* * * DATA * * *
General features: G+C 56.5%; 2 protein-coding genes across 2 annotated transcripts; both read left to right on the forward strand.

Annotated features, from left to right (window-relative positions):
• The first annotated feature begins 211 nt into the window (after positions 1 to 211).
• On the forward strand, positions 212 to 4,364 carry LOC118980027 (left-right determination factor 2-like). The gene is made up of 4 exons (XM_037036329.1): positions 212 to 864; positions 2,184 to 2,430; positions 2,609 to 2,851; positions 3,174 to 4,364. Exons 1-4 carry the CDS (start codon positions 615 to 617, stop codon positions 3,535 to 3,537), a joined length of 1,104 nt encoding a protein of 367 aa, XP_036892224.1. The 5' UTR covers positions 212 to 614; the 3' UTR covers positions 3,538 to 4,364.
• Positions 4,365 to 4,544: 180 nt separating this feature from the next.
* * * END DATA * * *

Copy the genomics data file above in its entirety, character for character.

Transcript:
General features: G+C 56.5%; 2 protein-coding genes across 2 annotated transcripts; both read left to right on the forward strand.

Annotated features, from left to right (window-relative positions):
• The first annotated feature begins 211 nt into the window (after positions 1 to 211).
• On the forward strand, positions 212 to 4,364 carry LOC118980027 (left-right determination factor 2-like). The gene is made up of 4 exons (XM_037036329.1): positions 212 to 864; positions 2,184 to 2,430; positions 2,609 to 2,851; positions 3,174 to 4,364. Exons 1-4 carry the CDS (start codon positions 615 to 617, stop codon positions 3,535 to 3,537), a joined length of 1,104 nt encoding a protein of 367 aa, XP_036892224.1. The 5' UTR covers positions 212 to 614; the 3' UTR covers positions 3,538 to 4,364.
• Positions 4,365 to 4,544: 180 nt separating this feature from the next.